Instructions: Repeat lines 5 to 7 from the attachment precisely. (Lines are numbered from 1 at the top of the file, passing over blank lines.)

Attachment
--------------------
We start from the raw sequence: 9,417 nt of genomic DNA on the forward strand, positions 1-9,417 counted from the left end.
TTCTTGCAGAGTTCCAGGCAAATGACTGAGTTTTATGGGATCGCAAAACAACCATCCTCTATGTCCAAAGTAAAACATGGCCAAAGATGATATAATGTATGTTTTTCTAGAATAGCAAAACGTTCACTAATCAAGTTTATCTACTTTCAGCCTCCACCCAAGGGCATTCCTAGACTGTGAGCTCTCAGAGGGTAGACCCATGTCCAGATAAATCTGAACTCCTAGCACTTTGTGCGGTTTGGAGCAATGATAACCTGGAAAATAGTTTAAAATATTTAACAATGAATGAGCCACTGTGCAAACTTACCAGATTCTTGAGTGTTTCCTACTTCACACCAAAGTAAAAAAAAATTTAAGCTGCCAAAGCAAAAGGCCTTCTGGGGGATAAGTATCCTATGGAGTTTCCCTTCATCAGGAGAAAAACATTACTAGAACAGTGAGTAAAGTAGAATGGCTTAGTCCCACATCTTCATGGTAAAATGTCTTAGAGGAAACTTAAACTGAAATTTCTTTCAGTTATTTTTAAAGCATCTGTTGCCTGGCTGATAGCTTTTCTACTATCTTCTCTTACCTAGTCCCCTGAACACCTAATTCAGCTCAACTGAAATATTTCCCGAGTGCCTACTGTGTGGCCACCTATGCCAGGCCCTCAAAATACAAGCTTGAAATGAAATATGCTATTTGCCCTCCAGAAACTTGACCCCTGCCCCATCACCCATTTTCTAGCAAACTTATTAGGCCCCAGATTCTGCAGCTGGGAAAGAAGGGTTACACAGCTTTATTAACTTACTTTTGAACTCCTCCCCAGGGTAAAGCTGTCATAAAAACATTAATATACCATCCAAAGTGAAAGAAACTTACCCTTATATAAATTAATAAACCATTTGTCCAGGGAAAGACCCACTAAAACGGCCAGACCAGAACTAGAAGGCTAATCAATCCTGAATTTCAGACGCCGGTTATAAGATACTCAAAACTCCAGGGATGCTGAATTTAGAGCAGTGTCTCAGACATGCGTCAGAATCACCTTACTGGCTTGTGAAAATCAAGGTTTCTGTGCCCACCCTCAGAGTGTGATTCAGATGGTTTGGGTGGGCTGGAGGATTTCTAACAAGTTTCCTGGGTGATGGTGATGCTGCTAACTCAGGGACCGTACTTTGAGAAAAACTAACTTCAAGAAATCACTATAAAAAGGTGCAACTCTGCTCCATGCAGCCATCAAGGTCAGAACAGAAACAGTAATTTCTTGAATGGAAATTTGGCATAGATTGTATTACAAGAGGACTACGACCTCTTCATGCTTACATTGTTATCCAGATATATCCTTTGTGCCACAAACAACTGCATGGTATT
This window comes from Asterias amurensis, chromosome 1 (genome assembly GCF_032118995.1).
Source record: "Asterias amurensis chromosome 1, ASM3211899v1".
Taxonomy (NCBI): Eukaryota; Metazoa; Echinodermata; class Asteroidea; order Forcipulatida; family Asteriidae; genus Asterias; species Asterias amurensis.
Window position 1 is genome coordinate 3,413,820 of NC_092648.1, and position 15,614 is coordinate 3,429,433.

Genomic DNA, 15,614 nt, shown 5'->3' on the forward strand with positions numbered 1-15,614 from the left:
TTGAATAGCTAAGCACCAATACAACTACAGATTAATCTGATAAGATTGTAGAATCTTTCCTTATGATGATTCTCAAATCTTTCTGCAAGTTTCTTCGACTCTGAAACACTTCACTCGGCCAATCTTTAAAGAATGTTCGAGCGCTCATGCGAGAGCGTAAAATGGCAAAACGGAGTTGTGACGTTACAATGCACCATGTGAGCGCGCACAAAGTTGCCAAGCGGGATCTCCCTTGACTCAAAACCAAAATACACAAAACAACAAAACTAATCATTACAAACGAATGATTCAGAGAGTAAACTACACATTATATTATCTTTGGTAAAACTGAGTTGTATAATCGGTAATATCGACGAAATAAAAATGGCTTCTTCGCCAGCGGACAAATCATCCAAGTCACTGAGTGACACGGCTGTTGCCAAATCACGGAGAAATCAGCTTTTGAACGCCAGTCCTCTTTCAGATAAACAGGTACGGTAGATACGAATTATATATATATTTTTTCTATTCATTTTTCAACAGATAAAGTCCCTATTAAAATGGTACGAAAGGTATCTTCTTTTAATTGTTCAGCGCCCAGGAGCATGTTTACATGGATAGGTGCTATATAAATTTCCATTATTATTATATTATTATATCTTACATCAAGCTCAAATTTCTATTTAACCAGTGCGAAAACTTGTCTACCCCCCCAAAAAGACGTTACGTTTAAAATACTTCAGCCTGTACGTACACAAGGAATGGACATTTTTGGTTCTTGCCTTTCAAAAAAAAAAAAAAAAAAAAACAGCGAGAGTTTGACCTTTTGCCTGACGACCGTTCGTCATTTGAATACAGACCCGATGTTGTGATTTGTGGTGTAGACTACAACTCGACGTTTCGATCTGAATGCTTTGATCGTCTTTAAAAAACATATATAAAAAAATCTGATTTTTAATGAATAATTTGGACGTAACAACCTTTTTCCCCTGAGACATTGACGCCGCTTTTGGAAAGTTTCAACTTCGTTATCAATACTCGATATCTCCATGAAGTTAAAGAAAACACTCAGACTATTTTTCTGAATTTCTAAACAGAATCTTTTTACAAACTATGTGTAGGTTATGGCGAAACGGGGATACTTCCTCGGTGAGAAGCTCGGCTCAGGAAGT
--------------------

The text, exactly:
Taxonomy (NCBI): Eukaryota; Metazoa; Echinodermata; class Asteroidea; order Forcipulatida; family Asteriidae; genus Asterias; species Asterias amurensis.
Window position 1 is genome coordinate 3,413,820 of NC_092648.1, and position 15,614 is coordinate 3,429,433.

Genomic DNA, 15,614 nt, shown 5'->3' on the forward strand with positions numbered 1-15,614 from the left: